Hunting Grizzlies

In this Sept. 25, 2013 file photo, a grizzly bear cub searches for fallen fruit beneath an apple tree a few miles from the north entrance to Yellowstone National Park in Gardiner.

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In a win for conservation interests and tribal nations, a panel of federal judges Wednesday upheld a decision to restore grizzly bear protections in the Yellowstone region.

The Ninth Circuit Court of Appeals Wednesday affirmed a 2018 Montana District Court decision that struck down federal efforts to remove Yellowstone grizzlies’ “threatened” status under the Endangered Species Act. The delisting in 2017 turned over management of the species to the states surrounding Yellowstone National Park, allowing the states to plan bear hunts.

“The court rightfully rejected the misguided proposal to subject Yellowstone grizzlies to trophy hunting for the first time in 40 years,” said Tim Preso, attorney for Earthjustice, in a news release. “The grizzly is an icon of our remaining wildness at a time when our wilderness is shrinking and our wildlife is under assault.”

Earthjustice was the law firm representing several conservation groups that sued the U.S. Fish and Wildlife Service in 2018 for removing Yellowstone-area grizzly protections. Several tribal nations, including the Northern Cheyenne Tribe, were also plaintiffs in the suit.

The U.S. Fish and Wildlife Service did not respond by phone or email to a request for comment.

Opponents of the lawsuit included the states of Montana, Wyoming and Idaho, agricultural and livestock interests, hunting groups and the National Rifle Association.

In 2017, the U.S. Fish and Wildlife Service and the Department of the Interior determined grizzly bear populations within the Yellowstone ecosystem had recovered and could no longer be considered threatened under the Endangered Species Act. The agencies handed over management of the species to the states of Montana, Wyoming and Idaho.

Shortly after the delisting, several tribal nations and conservation groups sued.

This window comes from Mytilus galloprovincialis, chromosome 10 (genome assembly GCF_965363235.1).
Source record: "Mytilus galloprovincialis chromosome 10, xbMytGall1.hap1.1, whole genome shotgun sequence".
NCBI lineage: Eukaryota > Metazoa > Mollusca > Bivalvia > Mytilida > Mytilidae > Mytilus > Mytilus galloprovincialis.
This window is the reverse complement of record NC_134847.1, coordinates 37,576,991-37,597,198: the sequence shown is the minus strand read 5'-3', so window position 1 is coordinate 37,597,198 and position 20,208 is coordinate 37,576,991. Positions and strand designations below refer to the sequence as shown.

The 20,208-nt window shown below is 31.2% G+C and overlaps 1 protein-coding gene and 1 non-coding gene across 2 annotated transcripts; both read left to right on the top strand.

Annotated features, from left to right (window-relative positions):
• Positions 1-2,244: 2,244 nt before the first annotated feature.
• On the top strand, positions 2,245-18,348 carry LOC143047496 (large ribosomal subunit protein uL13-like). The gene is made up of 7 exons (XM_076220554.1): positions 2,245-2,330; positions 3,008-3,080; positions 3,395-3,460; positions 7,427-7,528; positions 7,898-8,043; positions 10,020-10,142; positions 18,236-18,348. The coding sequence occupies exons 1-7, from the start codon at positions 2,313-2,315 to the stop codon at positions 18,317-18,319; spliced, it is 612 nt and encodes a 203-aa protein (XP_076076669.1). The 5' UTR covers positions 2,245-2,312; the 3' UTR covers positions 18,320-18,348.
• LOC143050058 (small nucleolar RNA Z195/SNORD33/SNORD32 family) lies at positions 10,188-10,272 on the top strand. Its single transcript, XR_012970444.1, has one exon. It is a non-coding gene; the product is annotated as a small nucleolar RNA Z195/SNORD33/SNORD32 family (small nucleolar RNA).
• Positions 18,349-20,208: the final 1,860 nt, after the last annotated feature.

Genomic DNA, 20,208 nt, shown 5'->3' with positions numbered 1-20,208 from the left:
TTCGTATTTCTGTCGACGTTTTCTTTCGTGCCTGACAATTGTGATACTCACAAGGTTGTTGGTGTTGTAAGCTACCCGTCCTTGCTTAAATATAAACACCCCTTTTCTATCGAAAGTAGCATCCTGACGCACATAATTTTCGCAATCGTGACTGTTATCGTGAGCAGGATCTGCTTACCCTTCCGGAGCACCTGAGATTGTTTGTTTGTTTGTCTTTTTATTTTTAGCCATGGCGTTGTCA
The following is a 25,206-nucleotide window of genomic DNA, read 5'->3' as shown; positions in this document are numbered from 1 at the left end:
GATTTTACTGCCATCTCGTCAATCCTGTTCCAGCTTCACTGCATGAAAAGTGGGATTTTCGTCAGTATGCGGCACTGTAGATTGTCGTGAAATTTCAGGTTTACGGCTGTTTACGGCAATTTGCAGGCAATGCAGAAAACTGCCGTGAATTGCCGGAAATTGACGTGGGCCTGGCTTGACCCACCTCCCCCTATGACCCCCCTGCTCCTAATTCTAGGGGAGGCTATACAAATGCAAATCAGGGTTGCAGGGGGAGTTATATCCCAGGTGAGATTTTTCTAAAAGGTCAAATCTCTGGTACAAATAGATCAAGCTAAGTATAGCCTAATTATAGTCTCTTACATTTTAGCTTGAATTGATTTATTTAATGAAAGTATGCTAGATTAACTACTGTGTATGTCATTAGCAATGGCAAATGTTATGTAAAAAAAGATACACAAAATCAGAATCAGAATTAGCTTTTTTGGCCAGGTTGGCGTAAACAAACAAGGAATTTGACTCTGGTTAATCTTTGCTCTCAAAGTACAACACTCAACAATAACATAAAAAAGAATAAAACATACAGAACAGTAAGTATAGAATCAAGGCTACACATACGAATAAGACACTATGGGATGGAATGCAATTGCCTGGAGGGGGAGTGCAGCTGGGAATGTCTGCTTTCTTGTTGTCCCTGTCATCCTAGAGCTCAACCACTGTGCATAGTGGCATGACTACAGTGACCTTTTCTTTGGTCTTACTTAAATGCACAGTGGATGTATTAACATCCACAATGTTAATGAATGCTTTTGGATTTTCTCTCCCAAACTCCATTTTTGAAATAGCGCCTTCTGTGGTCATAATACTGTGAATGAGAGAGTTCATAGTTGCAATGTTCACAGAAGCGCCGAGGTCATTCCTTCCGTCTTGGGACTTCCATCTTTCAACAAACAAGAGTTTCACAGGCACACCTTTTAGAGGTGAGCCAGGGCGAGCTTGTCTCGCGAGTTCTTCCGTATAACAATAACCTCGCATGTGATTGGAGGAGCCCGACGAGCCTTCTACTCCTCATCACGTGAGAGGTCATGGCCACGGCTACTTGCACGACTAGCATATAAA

In their Wednesday ruling, the three appeals court judges determined Fish and Wildlife didn’t thoroughly consider how removing ESA protections for one population of grizzlies might affect populations in other areas within the Lower 48.

The court argued the Fish and Wildlife Service needed to determine whether delisting the species in the Yellowstone region would further threaten the existence of other “remnant” populations in the Lower 48.

The judges also determined that Fish and Wildlife didn’t add mechanisms to protect the long-term genetic diversity of grizzly bears, considering the bears in the Yellowstone region are isolated.

In its 2017 decision to delist grizzlies, Fish and Wildlife referenced two studies that suggested the move wouldn’t harm the species’ short-term genetic diversity. The agency concluded genetic concerns were therefore not a threat.

However, the appeals court judges wrote in Wednesday’s opinion this conclusion was “arbitrary and capricious” and “without scientific basis,” as the same studies suggest genetic consequences of inbreeding would still occur over longer periods of time.

Judges who wrote Wednesday’s opinion also determined that Fish and Wildlife’s decision not to require recalibration if states were to change methods for counting Yellowstone grizzly bear populations “could result in an illusory increase in population.”

While states haven’t changed the methods for counting Yellowstone grizzlies, the Fish and Wildlife Service didn’t include in its 2017 Conservation Strategy “a commitment to recalibration.” That means that if states switched to a new method for calculating grizzly populations, they wouldn’t be required to recalibrate numbers to account for past counting methods, potentially inflating bear numbers.

Judges sided with the district court’s decision “in all respects” except one. The appeals court ruled the Fish and Wildlife Service no longer has to conduct a comprehensive review of grizzly bear populations within the entire Lower 48 states.

“The courts have repeatedly slammed the Fish and Wildlife Service for prematurely removing federal protections from grizzly bears,” said Andrea Zaccardi, a senior attorney at the Center for Biological Diversity, in a news release. “I hope the agency will now concentrate on fully recovering these magnificent animals, not stripping them of needed safeguards.”

“The Ninth Circuit’s ruling is very important because the Yellowstone grizzly bear population is expanding but not growing,” said Mike Garrity, executive director for Alliance for the Wild Rockies, in a news release.

“The current situation of isolated populations will lead to inbreeding. Once a population is inbred, it is finished,” Garrity said. “We are thrilled that the Ninth Circuit ruled that the Endangered Species Act requires that species be managed based on science, not politics.”

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Helena Dore can be reached at hdore@dailychronicle.com or at 582-2628.

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